Holi is a popular ancient Hindu festival, also known as the Festival of Spring, the Festival of Colours, or the Festival of Love.[ The festival celebrates the eternal and divine love of Radha Krishna. It also signifies the triumph of good over evil, as it celebrates the victory of Lord Vishnu as Narasimha Narayana over Hiranyakashipu.It originated and is predominantly celebrated in the Indian subcontinent but has also spread to other regions of Asia and parts of the Western world through the South Asian diaspora.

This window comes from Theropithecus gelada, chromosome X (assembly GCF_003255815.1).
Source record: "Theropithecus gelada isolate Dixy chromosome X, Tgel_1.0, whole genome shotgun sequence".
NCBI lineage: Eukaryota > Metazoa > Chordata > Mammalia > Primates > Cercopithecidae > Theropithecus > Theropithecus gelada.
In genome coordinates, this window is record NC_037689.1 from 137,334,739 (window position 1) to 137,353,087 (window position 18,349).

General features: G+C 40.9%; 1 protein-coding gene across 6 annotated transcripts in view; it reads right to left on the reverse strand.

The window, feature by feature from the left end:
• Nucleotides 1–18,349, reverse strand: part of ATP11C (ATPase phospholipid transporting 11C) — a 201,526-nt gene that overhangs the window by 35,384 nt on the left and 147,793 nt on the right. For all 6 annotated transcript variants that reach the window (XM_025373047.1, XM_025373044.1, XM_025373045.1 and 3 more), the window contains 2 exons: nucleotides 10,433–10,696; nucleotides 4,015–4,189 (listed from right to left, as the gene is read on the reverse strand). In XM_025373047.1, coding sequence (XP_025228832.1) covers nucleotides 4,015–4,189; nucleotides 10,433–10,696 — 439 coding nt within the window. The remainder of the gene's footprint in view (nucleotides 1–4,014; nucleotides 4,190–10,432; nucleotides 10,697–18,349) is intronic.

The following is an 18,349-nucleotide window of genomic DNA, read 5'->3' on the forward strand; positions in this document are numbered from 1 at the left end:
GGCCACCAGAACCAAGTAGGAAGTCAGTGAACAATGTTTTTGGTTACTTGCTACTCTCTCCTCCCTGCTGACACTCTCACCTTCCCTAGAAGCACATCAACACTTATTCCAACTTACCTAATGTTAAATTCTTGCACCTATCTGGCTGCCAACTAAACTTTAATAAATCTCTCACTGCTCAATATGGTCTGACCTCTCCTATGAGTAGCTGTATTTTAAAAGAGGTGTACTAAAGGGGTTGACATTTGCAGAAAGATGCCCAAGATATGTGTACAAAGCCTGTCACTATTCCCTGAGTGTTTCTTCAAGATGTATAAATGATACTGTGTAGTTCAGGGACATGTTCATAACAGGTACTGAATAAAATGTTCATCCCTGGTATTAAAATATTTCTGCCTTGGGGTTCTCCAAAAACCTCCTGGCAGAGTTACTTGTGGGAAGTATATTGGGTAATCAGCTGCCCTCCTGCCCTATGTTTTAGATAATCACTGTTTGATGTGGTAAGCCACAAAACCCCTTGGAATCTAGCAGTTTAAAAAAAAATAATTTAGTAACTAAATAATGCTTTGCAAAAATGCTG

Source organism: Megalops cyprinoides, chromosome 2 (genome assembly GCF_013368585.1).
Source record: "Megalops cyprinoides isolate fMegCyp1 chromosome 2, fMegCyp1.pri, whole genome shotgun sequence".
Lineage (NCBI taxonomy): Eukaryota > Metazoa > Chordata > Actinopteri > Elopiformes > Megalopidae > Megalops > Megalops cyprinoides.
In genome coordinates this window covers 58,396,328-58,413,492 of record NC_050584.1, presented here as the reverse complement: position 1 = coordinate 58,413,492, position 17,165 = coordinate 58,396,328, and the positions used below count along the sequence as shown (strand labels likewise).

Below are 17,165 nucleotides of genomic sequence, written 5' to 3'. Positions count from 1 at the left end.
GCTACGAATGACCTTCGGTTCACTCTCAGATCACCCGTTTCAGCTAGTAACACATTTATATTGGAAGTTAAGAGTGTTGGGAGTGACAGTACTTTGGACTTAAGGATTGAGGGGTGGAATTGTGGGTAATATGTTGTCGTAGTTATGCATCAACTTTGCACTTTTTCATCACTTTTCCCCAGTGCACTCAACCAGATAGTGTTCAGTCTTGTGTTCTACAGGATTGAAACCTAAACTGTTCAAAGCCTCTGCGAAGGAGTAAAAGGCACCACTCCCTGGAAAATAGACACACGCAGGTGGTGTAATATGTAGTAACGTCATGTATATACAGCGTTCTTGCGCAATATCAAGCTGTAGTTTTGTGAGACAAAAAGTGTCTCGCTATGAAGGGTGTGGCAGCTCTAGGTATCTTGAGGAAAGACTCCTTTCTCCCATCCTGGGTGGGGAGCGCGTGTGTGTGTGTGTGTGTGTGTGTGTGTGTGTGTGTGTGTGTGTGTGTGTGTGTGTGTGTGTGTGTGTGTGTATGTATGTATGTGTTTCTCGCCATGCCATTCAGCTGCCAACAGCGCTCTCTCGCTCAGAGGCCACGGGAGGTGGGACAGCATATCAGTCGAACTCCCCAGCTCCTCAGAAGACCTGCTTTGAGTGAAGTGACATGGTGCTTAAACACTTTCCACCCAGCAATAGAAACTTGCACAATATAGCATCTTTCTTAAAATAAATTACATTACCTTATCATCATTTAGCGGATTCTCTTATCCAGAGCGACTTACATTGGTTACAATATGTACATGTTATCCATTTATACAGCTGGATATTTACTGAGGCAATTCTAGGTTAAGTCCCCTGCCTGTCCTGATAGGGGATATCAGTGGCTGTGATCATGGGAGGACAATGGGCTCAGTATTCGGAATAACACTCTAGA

Holi celebrates the arrival of spring, the end of winter, and the blossoming of love and for many, it is a festive day to meet others, play and laugh, forget and forgive, and repair broken relationships. The festival is also an invocation for a good spring harvest season. It lasts for a night and a day, starting on the evening of the Purnima (Full Moon Day) falling in the Hindu calendar month of Phalguna, which falls around the middle of March in the Gregorian calendar. The first evening is known as Holika Dahan (burning of Demon Holika) or Chhoti Holi and the following day as Holi, Rangwali Holi, Dol Purnima, Dhuleti, Dhulandi, Ukuli, Manjal Kuli, Yaosang, Shigmoor Phagwah, Jajiri.
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